mannitol solutions (the molecular weight of mannitol is 182 g mol-1).
         Do the next operation quickly to prevent drying of the tissue from evaporation.
Using a 6 mm diameter cork borer, obtain from a single potato tuber 12 cylinders, each
about 4 cm long. Cut all 12 sections to a measured uniform length with a razor blade,
leaving a clean transverse cut at the ends of each cylinder. Be sure to remove any peel
from the ends of the cylinders. Place the cylinders between folds of a moist paper towel,
where you have denoted the positions of the cylinders by the series of concentrations of
mannitol that you will use. Weigh each cylinder (after quickly blotting it dry) to the
nearest milligram. Immediately after weighing each cylinder, place it into its test
solution. Do this for each cylinders, being sure that you accurately record the initial
weight of the cylinders placed in each test solution. [Take the remains of the tuber, dice it

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into small pieces, place it into a small flask covered with parafilm, and store it in the
freezer so that you can use this tissue next week to determine Ψs]. Repeat this process for
each of your three tubers. Since each beaker will have three cylinders in it, one from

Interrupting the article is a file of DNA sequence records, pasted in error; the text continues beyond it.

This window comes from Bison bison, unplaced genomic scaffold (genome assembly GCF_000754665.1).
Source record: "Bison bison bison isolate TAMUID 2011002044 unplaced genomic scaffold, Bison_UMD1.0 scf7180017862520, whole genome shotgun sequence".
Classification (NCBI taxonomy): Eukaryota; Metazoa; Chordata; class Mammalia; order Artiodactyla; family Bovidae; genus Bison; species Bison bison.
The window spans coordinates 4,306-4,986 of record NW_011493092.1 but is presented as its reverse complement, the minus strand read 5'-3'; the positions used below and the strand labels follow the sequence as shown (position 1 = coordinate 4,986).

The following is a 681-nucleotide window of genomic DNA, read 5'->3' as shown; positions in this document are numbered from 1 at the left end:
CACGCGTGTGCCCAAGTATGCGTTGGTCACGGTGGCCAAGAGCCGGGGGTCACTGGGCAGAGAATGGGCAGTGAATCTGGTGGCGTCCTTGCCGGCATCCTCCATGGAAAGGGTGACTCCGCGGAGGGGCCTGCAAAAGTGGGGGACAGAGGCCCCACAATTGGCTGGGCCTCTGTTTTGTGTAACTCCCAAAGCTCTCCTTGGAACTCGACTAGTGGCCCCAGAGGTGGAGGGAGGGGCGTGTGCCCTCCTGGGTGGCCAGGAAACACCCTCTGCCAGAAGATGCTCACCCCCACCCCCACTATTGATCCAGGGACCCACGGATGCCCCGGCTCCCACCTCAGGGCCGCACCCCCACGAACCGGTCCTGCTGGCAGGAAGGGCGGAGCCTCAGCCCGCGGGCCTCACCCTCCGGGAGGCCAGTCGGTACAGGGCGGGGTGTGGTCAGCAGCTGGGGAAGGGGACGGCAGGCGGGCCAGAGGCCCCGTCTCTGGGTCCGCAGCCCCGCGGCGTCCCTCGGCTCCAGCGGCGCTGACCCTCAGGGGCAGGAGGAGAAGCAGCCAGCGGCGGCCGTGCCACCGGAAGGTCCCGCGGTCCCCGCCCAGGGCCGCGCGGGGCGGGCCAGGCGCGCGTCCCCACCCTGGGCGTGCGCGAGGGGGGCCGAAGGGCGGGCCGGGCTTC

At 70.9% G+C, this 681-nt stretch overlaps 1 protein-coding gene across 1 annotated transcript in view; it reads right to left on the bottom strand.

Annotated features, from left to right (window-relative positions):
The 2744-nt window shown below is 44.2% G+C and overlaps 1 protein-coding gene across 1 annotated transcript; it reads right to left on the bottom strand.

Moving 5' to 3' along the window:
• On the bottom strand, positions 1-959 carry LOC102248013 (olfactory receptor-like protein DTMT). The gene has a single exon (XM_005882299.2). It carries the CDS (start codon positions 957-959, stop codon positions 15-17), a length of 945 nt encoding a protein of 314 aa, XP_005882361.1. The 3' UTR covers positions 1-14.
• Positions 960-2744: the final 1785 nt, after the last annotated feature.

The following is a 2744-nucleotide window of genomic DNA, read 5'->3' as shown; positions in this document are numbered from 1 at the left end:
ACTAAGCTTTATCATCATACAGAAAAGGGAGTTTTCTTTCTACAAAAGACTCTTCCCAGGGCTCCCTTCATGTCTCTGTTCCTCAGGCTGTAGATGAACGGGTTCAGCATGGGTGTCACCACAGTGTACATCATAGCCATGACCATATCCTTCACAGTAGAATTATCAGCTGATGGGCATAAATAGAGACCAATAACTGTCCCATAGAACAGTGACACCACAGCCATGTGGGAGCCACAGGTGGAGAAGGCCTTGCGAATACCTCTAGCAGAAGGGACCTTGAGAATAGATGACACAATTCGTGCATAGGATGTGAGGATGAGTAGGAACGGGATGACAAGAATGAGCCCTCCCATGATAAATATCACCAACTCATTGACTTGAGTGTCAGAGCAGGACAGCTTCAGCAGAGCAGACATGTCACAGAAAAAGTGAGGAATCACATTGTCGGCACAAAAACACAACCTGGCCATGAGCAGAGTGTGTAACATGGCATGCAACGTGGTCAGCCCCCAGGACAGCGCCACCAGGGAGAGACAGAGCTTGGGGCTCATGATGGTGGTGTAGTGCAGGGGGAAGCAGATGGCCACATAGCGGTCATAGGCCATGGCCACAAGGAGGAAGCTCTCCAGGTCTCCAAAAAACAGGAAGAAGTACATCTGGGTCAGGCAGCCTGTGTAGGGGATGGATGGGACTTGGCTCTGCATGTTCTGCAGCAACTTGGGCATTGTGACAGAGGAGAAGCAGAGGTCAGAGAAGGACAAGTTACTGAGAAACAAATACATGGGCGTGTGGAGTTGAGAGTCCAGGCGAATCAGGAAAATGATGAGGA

tuber, be sure to identify the cylinders in some way so that you can tell them apart.
        After 1 hr of incubation at room temperature, remove the cylinders comprising
each sample, blot gently on paper towels, and record the final weights. Repeat this
procedure until you have weighed all samples, in the same order in which you initially
placed them in the test solutions.

       Organize the data in a table showing original weight, final weight, change in
weight, and percentage change in weight, where:

                                       final weight - original weight
                % change in weight = --------------------------------------- x 100
                                             original weight

      Construct a graph plotting % change in weight (y axis) versus molality of the
mannitol solution (x axis). Calibrate the x axis by calculating the water potential (Ψ) for
each mannitol solution.

                Ψs = -RTC
where:
                        R = gas constant (8.3 x 10-3 kg MPa mol-1 K-1)